Close friends will know that when it comes to politics, I have a tendency to lean to the right, it’s developed as a result of growing up in an age where liberalism is being pushed to such extremes that it’s becoming less about equality and nice ideas and more about conversion, conversion to the "right way" of thinking - and eviscerating anyone who happens to disagree. Of course, that’s not representative of all people of a liberal mind set, just my experience of them. Now, as much as I do support the right way of thinking (see what I did there?) there is one thing that I do take quite an issue with, and it’s that very thing that the "government" of the UK is about to impose on it's citizens; the Draft Communications Data Bill aka the Snooper’s Charter.
For those unfamiliar the bill is quite straightforward, the current Conservative government have, like most governments globally, suddenly become aware that they have near to no (if any) control over the internet - and that’s a problem for them, it’s something they can’t regulate or in most cases even understand, and they’re scared of that. This bill is an effort to change that, it’d give them indefinite control over digital communications within the UK. The bill is very similar to CISPA and PIPA, two bills the American government attempted to pass that would give them similar powers over its citizens, the main point being to retain data on what people are doing online, and spy on people in the name of, wait for it, counter terrorism. Without sounding too much like a foil coated leftie, that’s basically what they’re pitching this as, a means to counter terrorism in the UK and abroad, you know, by suspecting everyone of being a terrorist. Over the past 3 years, every time there has been an act of extremism our supreme demigod of a leader, David Cameron, has appeared on TV citing a need for further powers for intelligence services to monitor people's online activity.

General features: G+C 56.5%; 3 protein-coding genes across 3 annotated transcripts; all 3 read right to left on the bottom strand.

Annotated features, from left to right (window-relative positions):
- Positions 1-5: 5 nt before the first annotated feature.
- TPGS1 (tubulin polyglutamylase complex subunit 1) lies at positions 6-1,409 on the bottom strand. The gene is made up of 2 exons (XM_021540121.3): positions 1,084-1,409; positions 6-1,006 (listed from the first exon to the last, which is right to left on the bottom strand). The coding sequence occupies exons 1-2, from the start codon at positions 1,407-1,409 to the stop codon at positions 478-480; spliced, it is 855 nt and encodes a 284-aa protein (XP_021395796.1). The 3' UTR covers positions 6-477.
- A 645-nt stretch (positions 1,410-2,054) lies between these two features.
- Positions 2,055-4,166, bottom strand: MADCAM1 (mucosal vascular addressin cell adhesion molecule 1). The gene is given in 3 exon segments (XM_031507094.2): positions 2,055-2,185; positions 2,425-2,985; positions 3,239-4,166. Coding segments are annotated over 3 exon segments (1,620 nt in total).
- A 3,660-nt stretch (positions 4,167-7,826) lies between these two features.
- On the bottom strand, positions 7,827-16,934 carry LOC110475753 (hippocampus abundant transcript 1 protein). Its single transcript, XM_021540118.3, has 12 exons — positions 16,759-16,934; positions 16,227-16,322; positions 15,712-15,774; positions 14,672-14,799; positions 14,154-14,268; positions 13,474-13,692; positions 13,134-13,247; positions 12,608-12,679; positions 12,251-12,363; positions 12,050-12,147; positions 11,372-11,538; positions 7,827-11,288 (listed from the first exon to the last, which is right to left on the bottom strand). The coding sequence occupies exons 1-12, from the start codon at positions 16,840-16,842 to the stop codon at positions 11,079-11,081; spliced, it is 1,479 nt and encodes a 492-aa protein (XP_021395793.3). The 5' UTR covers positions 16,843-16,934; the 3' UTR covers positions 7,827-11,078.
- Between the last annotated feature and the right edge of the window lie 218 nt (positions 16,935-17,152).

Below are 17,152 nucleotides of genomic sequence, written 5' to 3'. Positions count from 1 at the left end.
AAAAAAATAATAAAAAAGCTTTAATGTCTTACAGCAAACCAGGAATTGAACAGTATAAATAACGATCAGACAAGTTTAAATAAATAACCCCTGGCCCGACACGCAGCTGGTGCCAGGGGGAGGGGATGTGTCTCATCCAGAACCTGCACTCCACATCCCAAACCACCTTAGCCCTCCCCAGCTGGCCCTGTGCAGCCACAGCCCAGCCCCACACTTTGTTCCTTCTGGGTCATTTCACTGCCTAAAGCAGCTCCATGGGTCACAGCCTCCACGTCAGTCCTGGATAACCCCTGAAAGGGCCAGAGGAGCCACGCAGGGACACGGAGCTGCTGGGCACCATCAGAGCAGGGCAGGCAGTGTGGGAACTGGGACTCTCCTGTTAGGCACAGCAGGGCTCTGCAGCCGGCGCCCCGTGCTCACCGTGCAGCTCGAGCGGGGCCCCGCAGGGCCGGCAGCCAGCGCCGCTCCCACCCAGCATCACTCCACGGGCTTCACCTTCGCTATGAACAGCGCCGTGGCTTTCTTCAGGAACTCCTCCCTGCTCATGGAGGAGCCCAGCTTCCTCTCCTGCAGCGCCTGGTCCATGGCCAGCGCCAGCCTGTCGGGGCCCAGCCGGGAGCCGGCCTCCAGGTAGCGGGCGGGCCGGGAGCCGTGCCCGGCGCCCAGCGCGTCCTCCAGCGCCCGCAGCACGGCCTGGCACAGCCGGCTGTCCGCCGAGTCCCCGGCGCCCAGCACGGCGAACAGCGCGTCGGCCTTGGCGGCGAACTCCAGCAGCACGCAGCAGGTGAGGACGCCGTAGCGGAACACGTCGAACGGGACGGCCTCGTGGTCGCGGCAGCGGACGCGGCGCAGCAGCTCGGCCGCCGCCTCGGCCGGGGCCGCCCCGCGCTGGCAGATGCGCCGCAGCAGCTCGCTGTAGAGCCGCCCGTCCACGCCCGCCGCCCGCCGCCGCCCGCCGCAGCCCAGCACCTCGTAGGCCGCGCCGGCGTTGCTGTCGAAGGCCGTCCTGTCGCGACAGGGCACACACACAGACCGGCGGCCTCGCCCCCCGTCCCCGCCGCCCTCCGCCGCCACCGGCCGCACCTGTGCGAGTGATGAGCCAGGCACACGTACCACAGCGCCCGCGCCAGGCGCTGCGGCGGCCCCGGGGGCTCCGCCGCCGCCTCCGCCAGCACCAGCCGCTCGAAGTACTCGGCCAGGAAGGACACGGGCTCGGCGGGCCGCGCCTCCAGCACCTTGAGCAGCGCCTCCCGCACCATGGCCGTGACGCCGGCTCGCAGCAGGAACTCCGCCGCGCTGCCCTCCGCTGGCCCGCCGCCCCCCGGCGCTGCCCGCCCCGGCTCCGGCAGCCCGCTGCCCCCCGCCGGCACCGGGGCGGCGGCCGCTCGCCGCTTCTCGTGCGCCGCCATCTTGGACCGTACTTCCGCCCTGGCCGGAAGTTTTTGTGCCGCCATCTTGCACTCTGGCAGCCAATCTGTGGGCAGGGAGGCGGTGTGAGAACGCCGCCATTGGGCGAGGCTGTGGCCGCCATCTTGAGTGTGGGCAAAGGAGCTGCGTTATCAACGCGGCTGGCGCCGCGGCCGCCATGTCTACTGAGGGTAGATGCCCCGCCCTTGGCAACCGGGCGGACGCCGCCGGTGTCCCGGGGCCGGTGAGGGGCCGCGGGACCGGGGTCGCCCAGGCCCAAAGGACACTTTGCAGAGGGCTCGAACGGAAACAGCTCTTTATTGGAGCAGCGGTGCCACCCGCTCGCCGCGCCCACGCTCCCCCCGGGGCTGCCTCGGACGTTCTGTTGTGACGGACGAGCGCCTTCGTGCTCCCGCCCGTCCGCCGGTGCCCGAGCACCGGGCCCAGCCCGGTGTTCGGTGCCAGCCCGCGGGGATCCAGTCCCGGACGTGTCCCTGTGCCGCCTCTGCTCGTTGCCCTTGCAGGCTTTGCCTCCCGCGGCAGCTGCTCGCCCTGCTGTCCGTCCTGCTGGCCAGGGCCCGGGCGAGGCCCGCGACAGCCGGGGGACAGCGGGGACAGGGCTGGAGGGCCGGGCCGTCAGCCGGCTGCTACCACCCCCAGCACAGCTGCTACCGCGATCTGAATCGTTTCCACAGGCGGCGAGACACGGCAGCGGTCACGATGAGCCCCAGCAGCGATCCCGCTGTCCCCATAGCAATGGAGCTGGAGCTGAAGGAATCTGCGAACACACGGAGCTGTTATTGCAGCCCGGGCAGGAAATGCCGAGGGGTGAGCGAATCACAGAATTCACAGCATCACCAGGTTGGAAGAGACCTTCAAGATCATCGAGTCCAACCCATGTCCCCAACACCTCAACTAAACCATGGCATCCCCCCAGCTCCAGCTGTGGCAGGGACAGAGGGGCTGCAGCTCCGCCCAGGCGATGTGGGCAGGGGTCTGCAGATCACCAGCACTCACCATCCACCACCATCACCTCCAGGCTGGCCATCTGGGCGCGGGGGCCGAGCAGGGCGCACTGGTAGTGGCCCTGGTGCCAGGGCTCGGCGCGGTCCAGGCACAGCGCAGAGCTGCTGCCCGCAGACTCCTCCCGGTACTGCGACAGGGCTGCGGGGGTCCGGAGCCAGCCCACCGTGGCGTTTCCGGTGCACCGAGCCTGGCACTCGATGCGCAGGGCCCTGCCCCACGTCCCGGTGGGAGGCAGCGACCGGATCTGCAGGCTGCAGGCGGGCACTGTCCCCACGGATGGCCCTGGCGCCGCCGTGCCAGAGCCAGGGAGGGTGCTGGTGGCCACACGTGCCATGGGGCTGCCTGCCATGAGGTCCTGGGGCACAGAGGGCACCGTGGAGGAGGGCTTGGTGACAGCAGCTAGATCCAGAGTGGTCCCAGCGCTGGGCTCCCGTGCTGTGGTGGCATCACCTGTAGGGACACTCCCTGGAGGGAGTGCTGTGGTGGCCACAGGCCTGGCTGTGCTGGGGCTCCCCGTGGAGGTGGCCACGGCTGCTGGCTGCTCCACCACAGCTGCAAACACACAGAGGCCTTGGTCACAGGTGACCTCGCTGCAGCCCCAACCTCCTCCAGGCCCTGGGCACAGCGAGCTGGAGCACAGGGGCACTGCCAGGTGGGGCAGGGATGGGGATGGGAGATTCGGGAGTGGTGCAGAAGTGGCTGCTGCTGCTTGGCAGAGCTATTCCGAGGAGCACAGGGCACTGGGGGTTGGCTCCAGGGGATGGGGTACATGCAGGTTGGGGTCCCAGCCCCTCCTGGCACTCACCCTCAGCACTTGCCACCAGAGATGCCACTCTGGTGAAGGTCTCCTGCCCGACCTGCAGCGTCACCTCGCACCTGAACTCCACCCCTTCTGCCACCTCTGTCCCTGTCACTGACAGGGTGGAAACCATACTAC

That’s quite ironic really, because historically in those extreme acts, the individual's communications had been monitored, and as a result they were deemed to be low risk. Take a look at the tragedy that was the beheading in London, the extremist in question had been monitored, and had been deemed low risk. If memory serves, there were similar issues around 9/11 - the extremists were being monitored, but were not deemed flight risks. So what do the government really gain from monitoring everyone? Debt and an Orwellian nightmare. The latter speaks for itself, but maybe I should address the former. Based on common usage, the average person in the UK will use 40-80GB of data per month, let’s call it 60GB, and according to the Office for National Statistics 43.5 million Britons had internet access in 2014, so per month, that’s about 2610 petabytes (2610000000 gigabytes) of data - and that’s not including businesses. So the debt: where are we going to put it all? The government wants all of this data retained by internet service providers for a minimum term of 12 months, and based on the average cost of a gigabyte - £0.02 - that’d cost taxpayers a minimum of £52,200,000 per year for the privilege of having their lives monitored.